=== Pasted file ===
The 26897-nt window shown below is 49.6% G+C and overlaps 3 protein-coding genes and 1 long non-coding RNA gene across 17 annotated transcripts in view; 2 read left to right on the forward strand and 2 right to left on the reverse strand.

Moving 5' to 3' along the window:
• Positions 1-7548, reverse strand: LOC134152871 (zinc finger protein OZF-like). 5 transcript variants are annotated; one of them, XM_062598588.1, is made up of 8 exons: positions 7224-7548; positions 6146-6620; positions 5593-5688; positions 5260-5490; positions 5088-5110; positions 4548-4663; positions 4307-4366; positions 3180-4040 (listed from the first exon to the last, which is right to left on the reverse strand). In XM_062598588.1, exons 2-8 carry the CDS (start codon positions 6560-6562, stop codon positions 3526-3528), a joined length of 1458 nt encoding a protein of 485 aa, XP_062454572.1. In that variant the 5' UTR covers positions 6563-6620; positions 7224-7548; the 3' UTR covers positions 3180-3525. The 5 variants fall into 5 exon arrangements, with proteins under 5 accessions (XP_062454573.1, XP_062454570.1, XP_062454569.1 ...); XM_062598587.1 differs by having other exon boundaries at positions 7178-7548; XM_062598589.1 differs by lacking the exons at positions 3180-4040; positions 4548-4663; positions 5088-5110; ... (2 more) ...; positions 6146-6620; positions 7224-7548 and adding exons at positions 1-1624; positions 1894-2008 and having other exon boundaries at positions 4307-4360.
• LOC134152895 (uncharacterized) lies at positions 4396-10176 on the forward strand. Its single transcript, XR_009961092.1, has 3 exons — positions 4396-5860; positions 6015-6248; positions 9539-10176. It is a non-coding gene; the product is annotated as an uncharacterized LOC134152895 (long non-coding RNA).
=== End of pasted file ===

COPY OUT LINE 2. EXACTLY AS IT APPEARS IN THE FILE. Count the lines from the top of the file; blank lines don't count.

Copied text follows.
Moving 5' to 3' along the window: